Today, a magnet can be defined as a material or substance that has the power to attract iron, steel, and other magnetic materials.
Through laboratory experiments, it was discovered that the greatest attractive force appeared at the ends of a magnet. These concentrations of magnetic force are called magnetic poles.
Each magnet has a north pole and a south pole. It was also discovered that many invisible lines of magnetic force existed between poles. Each line of force was an independent line. None of the lines cross or touch a bordering line.
Figure 1 shows the magnetic lines of force. This field picture was created by placing a bar magnet beneath a sheet of paper, and sprinkling it with fine iron filings.
Notice the pattern of lines existing between the poles. These lines of filings reflect the lines of force. Note the concentration of lines at each end of the magnet, or its poles. The lines of force are more concentrated at the poles.
Figure 1. Magnetic lines of force can be “seen” by sprinkling iron filings across the lines of force.
Each magnetic line of force travels from the North Pole to the South Pole through space. The line returns to the North Pole through the magnet itself. These closed loops of the magnetic field can be described as magnetic circuits.
Compare the magnetic circuit to the electrical circuit. The magnetizing force can be compared to voltage, and the magnetic lines of force can be compared to current.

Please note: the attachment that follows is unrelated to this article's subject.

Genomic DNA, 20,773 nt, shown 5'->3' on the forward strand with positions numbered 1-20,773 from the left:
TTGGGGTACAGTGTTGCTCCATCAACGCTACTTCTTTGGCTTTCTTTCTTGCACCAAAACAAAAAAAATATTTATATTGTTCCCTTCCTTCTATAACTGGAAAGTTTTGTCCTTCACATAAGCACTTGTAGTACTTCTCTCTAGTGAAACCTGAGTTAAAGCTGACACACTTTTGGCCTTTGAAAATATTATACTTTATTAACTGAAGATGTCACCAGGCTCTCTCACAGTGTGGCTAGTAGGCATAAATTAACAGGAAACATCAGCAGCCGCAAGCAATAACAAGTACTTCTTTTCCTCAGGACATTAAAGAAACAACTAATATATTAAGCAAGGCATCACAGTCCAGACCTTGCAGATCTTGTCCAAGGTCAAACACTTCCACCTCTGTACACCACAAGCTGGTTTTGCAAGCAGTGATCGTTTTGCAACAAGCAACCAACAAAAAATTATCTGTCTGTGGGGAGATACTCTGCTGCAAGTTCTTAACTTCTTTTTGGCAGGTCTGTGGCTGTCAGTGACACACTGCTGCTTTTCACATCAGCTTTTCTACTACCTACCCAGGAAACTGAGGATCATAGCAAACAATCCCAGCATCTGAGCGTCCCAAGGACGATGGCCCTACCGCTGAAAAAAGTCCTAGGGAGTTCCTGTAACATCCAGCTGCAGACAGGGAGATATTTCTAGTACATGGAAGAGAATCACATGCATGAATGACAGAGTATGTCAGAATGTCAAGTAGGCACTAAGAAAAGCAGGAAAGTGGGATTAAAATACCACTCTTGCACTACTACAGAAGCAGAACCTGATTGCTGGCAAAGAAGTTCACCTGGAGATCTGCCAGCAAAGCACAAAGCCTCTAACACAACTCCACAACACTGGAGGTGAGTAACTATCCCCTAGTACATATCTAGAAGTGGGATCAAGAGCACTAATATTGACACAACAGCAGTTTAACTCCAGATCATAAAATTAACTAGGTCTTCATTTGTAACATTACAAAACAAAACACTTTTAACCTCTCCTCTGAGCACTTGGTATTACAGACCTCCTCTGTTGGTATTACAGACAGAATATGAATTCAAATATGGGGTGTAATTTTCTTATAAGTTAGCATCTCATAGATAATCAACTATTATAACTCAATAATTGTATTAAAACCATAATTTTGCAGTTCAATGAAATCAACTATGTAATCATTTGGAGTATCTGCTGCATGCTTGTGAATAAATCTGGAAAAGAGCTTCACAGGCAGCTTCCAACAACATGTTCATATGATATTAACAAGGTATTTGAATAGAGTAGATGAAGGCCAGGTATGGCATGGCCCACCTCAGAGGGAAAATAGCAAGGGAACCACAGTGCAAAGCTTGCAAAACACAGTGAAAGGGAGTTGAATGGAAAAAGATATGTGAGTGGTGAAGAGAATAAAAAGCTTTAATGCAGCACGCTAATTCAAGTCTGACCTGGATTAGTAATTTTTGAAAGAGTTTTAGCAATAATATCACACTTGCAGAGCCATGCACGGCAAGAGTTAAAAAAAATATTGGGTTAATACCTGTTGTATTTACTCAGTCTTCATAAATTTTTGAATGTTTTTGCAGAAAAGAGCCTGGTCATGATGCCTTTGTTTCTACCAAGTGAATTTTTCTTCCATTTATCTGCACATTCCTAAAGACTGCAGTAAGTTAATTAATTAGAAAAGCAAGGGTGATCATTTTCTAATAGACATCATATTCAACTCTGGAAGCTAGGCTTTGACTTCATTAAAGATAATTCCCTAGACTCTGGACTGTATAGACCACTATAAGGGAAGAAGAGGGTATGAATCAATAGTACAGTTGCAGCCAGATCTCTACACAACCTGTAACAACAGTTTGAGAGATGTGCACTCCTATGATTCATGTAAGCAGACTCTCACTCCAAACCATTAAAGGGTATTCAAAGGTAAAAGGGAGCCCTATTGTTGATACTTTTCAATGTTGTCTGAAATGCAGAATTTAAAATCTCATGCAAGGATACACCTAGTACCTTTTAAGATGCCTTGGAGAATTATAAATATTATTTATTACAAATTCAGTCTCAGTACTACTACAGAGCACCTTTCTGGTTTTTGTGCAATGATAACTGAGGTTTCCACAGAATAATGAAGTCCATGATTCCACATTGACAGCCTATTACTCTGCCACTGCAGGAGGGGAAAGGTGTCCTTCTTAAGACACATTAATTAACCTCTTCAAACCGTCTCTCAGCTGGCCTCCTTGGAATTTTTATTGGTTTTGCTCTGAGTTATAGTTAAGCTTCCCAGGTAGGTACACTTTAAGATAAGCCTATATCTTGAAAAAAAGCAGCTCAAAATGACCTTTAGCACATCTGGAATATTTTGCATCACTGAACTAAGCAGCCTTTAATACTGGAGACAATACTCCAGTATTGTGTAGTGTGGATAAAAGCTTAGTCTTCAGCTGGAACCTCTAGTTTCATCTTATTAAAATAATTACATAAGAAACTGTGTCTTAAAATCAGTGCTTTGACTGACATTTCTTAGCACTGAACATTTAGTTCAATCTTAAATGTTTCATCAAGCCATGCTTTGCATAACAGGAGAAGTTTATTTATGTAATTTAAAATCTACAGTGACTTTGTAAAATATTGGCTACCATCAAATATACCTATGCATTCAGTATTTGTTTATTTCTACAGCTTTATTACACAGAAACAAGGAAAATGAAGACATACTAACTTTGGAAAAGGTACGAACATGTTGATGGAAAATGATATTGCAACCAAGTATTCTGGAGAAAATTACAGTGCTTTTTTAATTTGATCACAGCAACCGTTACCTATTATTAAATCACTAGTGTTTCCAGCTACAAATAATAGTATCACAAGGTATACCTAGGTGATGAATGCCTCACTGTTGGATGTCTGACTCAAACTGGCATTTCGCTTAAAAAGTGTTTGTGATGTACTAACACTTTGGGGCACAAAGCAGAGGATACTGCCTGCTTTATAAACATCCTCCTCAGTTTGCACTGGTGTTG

Further scientific investigation showed that the earth acts as one enormous magnet. The earth’s magnetic poles are close to the north and south geographic poles. Refer to Figure 2.
You can observe that magnetic north and the north geographic pole do not coincide. A compass would not necessarily point toward true north. This angle between true north and magnetic north is called the angle of declination or the angle of variation.
Figure 2. The earth is a large magnet, surrounded by a magnetic field
There is, however, a line around the earth where the angle of declination is zero. When standing on this line, your compass would point to true north as well as magnetic north. At all other locations on the surface of the earth, the compass reading must be corrected to find true north.
First and Second Laws of Magnetism
In Figure 3, two bar magnets have been hung in wire saddles and are free to turn. Notice that when the north (N) pole of one magnet is close to the south (S) pole of the other, an attractive force brings the two magnets together.
If the magnets are turned so that two N poles or two S poles are close to each other, there is a repulsive force between the two magnets. This demonstrates two of the laws of magnetism. These laws are stated:
Like poles repel each other.
Unlike poles attract each other.
Figure 3. These permanent magnets demonstrate the laws of magnetism.
Place the two magnets under a sheet of paper. Using the iron filings to detect the invisible fields, observe that in the attractive position (N and S together) the invisible field is very strong between the two poles, Figure 4 (top).
However, when the magnets are placed with like poles together, the repulsive force is shown by an absence of lines between the poles, Figure 4 (bottom).
Figure 4. These sketches show the magnetic fields of attracting and repelling magnets.
Certain precautions should be observed during the handling and storage of permanent magnets. Magnetism is a result of molecular alignment. Any rough handling, such as the dropping or pounding of the magnets, can upset the molecular alignment and weaken the magnet.
What causes a substance to become magnetized?